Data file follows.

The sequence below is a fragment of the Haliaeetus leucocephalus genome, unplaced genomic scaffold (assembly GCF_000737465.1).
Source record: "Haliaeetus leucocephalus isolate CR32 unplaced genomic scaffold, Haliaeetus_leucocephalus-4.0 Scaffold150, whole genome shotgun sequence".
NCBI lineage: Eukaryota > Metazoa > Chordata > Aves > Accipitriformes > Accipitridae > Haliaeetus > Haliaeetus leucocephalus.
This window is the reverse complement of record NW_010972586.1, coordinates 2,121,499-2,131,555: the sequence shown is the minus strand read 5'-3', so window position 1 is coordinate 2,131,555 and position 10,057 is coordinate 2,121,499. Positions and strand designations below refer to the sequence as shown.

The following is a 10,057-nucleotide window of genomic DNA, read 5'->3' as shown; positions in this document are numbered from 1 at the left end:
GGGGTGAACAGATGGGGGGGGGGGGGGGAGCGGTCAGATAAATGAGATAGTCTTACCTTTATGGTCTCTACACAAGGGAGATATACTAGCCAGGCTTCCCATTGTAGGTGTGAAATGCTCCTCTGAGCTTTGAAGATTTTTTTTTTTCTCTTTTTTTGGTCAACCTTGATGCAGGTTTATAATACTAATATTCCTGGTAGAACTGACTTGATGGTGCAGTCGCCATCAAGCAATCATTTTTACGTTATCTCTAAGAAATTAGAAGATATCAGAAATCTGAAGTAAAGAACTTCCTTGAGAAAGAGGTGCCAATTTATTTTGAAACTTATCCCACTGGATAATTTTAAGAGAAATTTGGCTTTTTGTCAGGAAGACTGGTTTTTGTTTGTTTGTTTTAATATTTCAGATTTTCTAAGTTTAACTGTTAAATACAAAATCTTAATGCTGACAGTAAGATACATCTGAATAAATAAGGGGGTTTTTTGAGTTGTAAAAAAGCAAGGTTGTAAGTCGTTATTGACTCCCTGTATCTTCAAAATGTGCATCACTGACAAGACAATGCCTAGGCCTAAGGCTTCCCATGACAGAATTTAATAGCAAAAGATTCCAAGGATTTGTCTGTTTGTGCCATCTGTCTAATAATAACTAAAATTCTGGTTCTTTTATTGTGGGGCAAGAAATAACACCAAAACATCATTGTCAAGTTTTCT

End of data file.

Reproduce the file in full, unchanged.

The sequence below is a fragment of the Haliaeetus leucocephalus genome, unplaced genomic scaffold (assembly GCF_000737465.1).
Source record: "Haliaeetus leucocephalus isolate CR32 unplaced genomic scaffold, Haliaeetus_leucocephalus-4.0 Scaffold150, whole genome shotgun sequence".
NCBI lineage: Eukaryota > Metazoa > Chordata > Aves > Accipitriformes > Accipitridae > Haliaeetus > Haliaeetus leucocephalus.
This window is the reverse complement of record NW_010972586.1, coordinates 2,121,499-2,131,555: the sequence shown is the minus strand read 5'-3', so window position 1 is coordinate 2,131,555 and position 10,057 is coordinate 2,121,499. Positions and strand designations below refer to the sequence as shown.

The following is a 10,057-nucleotide window of genomic DNA, read 5'->3' as shown; positions in this document are numbered from 1 at the left end:
GGGGTGAACAGATGGGGGGGGGGGGGGGAGCGGTCAGATAAATGAGATAGTCTTACCTTTATGGTCTCTACACAAGGGAGATATACTAGCCAGGCTTCCCATTGTAGGTGTGAAATGCTCCTCTGAGCTTTGAAGATTTTTTTTTTTCTCTTTTTTTGGTCAACCTTGATGCAGGTTTATAATACTAATATTCCTGGTAGAACTGACTTGATGGTGCAGTCGCCATCAAGCAATCATTTTTACGTTATCTCTAAGAAATTAGAAGATATCAGAAATCTGAAGTAAAGAACTTCCTTGAGAAAGAGGTGCCAATTTATTTTGAAACTTATCCCACTGGATAATTTTAAGAGAAATTTGGCTTTTTGTCAGGAAGACTGGTTTTTGTTTGTTTGTTTTAATATTTCAGATTTTCTAAGTTTAACTGTTAAATACAAAATCTTAATGCTGACAGTAAGATACATCTGAATAAATAAGGGGGTTTTTTGAGTTGTAAAAAAGCAAGGTTGTAAGTCGTTATTGACTCCCTGTATCTTCAAAATGTGCATCACTGACAAGACAATGCCTAGGCCTAAGGCTTCCCATGACAGAATTTAATAGCAAAAGATTCCAAGGATTTGTCTGTTTGTGCCATCTGTCTAATAATAACTAAAATTCTGGTTCTTTTATTGTGGGGCAAGAAATAACACCAAAACATCATTGTCAAGTTTTCT